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Clinical trials using vaccine measles virus (MV) as anticancer therapy are already underway. We compared the oncolytic potential of MV in two B-cell malignancies; adult acute lymphoblastic leukemia (ALL, an aggressive leukemia) and chronic lymphocytic leukemia (CLL, an indolent leukemia overexpressing Bcl-2) using patient-derived material. In vitro, distinct cytopathological effects were observed between MV-infected primary ALL and CLL cells, with large multinucleated syncytia forming in ALL cultures compared to minimal cell-to-cell fusion in infected CLL cells. Cell viability and immunoblotting studies confirmed rapid cell death in MV-infected ALL cultures and slower MV oncolysis of CLL cells. In cell lines, overexpression of Bcl-2 diminished MV-induced cell death providing a possible mechanism for the slower kinetic of MV oncolysis in CLL. In vivo, intratumoral MV treatment of established subcutaneous ALL xenografts had striking antitumor activity leading to complete resolution of all tumors. The antitumor activity of MV was also evident in disseminated ALL xenograft models. In summary, both ALL and CLL are targets for MV-mediated lysis albeit with different kinetics. The marked sensitivity of both primary ALL cells and ALL xenografts to MV oncolysis highlights the tremendous potential of MV as a novel replicating-virus therapy for adult ALL. © The American Society of Gene &Cell Therapy.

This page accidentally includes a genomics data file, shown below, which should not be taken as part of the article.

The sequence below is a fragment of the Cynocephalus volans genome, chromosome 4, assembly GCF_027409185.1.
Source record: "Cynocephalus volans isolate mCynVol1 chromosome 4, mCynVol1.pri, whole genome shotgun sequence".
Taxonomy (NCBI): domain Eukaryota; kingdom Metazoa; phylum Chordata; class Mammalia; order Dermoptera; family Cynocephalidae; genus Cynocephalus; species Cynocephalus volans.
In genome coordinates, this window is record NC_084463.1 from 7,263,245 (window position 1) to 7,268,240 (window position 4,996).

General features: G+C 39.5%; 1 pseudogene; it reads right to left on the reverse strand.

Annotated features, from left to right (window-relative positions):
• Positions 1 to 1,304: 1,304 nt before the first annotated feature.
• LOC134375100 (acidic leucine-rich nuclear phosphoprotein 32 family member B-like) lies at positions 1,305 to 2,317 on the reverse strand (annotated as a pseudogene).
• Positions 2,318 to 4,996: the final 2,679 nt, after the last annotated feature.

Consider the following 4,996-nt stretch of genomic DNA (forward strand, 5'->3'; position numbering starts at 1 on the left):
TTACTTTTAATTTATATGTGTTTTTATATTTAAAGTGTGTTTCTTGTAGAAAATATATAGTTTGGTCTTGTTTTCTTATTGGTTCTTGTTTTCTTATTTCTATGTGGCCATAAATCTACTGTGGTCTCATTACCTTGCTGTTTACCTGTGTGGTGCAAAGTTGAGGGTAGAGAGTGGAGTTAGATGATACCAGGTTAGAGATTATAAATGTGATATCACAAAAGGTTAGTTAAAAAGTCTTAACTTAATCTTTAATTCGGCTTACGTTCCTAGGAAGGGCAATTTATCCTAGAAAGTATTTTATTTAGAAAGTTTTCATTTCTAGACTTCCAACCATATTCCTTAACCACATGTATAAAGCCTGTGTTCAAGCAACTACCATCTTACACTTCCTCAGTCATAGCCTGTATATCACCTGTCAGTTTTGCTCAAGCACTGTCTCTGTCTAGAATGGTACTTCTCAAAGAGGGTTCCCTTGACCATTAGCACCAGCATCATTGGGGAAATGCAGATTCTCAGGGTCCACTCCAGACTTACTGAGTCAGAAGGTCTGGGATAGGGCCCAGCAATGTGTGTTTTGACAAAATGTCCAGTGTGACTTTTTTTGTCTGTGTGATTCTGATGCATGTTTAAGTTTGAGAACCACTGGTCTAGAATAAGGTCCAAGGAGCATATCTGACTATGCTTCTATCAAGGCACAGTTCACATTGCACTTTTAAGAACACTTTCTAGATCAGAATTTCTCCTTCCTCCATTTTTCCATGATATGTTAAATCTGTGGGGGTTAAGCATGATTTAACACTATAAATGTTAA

Original publication




Journal article


Molecular Therapy

Publication Date





1034 - 1040